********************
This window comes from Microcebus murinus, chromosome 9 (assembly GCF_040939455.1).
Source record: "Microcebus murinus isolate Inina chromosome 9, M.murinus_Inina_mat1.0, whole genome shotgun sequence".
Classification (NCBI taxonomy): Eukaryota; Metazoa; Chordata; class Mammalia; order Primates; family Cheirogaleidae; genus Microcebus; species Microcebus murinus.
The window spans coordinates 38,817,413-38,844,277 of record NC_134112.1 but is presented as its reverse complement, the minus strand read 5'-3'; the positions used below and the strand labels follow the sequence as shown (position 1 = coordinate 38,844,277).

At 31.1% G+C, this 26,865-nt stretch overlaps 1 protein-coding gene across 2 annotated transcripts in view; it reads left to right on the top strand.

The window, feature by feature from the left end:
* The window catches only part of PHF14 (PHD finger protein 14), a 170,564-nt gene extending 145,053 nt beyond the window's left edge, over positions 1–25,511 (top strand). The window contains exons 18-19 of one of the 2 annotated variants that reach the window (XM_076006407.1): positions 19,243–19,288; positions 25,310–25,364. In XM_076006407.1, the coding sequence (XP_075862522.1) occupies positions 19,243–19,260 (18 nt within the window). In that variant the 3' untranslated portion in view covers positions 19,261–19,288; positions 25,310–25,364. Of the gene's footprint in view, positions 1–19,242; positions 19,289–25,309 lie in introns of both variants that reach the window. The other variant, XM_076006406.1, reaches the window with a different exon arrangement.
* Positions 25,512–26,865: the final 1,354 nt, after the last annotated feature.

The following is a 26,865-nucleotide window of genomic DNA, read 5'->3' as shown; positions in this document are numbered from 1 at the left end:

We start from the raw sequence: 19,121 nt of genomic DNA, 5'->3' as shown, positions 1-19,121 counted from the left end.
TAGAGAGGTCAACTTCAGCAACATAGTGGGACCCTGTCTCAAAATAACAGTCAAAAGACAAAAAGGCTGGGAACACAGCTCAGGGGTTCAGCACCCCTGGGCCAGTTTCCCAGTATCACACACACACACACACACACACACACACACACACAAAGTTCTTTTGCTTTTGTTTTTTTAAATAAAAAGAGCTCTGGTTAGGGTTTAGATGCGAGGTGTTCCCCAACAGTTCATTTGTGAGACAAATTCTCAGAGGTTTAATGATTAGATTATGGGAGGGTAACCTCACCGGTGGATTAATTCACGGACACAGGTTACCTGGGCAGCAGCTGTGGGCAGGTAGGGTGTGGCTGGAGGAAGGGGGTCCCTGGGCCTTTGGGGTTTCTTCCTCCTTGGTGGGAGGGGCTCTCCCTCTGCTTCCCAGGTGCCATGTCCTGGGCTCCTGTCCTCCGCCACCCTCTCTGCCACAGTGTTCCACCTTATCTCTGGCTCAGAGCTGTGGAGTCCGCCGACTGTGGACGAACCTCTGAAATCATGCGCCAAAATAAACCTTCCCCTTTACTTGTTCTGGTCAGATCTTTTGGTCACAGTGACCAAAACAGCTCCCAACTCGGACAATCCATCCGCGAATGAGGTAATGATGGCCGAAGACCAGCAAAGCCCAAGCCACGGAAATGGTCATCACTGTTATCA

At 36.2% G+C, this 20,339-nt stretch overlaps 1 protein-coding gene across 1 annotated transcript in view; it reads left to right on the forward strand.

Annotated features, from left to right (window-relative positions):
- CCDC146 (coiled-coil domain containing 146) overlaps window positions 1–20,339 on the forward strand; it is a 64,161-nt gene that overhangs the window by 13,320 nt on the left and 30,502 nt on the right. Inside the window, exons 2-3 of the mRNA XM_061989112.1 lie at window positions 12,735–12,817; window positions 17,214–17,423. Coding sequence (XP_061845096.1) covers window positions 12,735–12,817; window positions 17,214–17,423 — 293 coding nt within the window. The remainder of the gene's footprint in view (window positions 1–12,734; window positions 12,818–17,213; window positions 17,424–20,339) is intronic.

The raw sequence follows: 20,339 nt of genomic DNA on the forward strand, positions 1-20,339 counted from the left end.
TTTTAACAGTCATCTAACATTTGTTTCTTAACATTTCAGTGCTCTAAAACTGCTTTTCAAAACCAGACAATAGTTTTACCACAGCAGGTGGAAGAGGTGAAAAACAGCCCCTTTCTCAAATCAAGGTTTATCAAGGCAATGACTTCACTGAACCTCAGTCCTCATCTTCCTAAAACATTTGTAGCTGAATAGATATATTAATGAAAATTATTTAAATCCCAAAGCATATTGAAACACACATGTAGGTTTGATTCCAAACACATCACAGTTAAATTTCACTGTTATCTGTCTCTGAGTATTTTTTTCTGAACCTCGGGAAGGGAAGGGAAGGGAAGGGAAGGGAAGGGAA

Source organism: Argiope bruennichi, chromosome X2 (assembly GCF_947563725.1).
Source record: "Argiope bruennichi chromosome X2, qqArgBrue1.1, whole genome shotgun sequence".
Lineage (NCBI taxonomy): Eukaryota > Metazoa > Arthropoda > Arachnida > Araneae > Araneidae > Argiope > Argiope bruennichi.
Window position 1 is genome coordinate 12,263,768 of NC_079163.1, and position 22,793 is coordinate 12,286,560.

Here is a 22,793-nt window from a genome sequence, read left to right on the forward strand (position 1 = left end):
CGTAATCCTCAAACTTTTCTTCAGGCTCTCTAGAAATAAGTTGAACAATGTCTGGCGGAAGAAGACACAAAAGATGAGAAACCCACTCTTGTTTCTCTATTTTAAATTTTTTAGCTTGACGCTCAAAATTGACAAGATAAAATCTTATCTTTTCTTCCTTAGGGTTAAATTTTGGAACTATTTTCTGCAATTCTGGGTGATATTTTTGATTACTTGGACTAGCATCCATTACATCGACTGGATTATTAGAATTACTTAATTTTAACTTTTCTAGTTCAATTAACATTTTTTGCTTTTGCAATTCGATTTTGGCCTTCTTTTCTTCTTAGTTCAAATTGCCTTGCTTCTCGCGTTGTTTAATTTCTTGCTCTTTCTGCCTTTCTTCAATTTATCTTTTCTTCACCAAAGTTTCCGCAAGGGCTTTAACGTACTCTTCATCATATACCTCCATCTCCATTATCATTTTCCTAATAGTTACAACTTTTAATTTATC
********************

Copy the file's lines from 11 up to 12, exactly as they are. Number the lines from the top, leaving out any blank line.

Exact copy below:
TAGAGAGGTCAACTTCAGCAACATAGTGGGACCCTGTCTCAAAATAACAGTCAAAAGACAAAAAGGCTGGGAACACAGCTCAGGGGTTCAGCACCCCTGGGCCAGTTTCCCAGTATCACACACACACACACACACACACACACACACACACAAAGTTCTTTTGCTTTTGTTTTTTTAAATAAAAAGAGCTCTGGTTAGGGTTTAGATGCGAGGTGTTCCCCAACAGTTCATTTGTGAGACAAATTCTCAGAGGTTTAATGATTAGATTATGGGAGGGTAACCTCACCGGTGGATTAATTCACGGACACAGGTTACCTGGGCAGCAGCTGTGGGCAGGTAGGGTGTGGCTGGAGGAAGGGGGTCCCTGGGCCTTTGGGGTTTCTTCCTCCTTGGTGGGAGGGGCTCTCCCTCTGCTTCCCAGGTGCCATGTCCTGGGCTCCTGTCCTCCGCCACCCTCTCTGCCACAGTGTTCCACCTTATCTCTGGCTCAGAGCTGTGGAGTCCGCCGACTGTGGACGAACCTCTGAAATCATGCGCCAAAATAAACCTTCCCCTTTACTTGTTCTGGTCAGATCTTTTGGTCACAGTGACCAAAACAGCTCCCAACTCGGACAATCCATCCGCGAATGAGGTAATGATGGCCGAAGACCAGCAAAGCCCAAGCCACGGAAATGGTCATCACTGTTATCA

At 36.2% G+C, this 20,339-nt stretch overlaps 1 protein-coding gene across 1 annotated transcript in view; it reads left to right on the forward strand.